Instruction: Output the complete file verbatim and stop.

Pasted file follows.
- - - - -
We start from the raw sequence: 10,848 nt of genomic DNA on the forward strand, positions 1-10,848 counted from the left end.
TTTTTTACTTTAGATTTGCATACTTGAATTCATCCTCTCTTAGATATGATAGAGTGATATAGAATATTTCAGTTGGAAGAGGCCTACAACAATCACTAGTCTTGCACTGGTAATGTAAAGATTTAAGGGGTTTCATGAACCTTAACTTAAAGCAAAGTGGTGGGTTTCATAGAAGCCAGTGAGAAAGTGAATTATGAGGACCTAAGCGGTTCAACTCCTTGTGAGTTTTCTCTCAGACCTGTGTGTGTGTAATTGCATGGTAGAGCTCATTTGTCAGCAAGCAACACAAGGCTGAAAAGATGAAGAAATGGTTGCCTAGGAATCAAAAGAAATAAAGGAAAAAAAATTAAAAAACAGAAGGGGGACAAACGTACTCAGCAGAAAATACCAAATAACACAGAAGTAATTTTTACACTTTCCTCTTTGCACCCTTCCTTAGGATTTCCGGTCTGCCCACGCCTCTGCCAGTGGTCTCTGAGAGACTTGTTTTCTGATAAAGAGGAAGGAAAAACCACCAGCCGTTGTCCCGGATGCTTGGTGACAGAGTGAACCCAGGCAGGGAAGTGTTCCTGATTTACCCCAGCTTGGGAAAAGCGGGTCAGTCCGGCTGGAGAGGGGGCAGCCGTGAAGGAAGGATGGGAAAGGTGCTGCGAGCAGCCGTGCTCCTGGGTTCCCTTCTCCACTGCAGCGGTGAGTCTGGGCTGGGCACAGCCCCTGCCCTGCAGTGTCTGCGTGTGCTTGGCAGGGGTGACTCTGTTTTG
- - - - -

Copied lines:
We start from the raw sequence: 10,848 nt of genomic DNA on the forward strand, positions 1-10,848 counted from the left end.
TTTTTTACTTTAGATTTGCATACTTGAATTCATCCTCTCTTAGATATGATAGAGTGATATAGAATATTTCAGTTGGAAGAGGCCTACAACAATCACTAGTCTTGCACTGGTAATGTAAAGATTTAAGGGGTTTCATGAACCTTAACTTAAAGCAAAGTGGTGGGTTTCATAGAAGCCAGTGAGAAAGTGAATTATGAGGACCTAAGCGGTTCAACTCCTTGTGAGTTTTCTCTCAGACCTGTGTGTGTGTAATTGCATGGTAGAGCTCATTTGTCAGCAAGCAACACAAGGCTGAAAAGATGAAGAAATGGTTGCCTAGGAATCAAAAGAAATAAAGGAAAAAAAATTAAAAAACAGAAGGGGGACAAACGTACTCAGCAGAAAATACCAAATAACACAGAAGTAATTTTTACACTTTCCTCTTTGCACCCTTCCTTAGGATTTCCGGTCTGCCCACGCCTCTGCCAGTGGTCTCTGAGAGACTTGTTTTCTGATAAAGAGGAAGGAAAAACCACCAGCCGTTGTCCCGGATGCTTGGTGACAGAGTGAACCCAGGCAGGGAAGTGTTCCTGATTTACCCCAGCTTGGGAAAAGCGGGTCAGTCCGGCTGGAGAGGGGGCAGCCGTGAAGGAAGGATGGGAAAGGTGCTGCGAGCAGCCGTGCTCCTGGGTTCCCTTCTCCACTGCAGCGGTGAGTCTGGGCTGGGCACAGCCCCTGCCCTGCAGTGTCTGCGTGTGCTTGGCAGGGGTGACTCTGTTTTG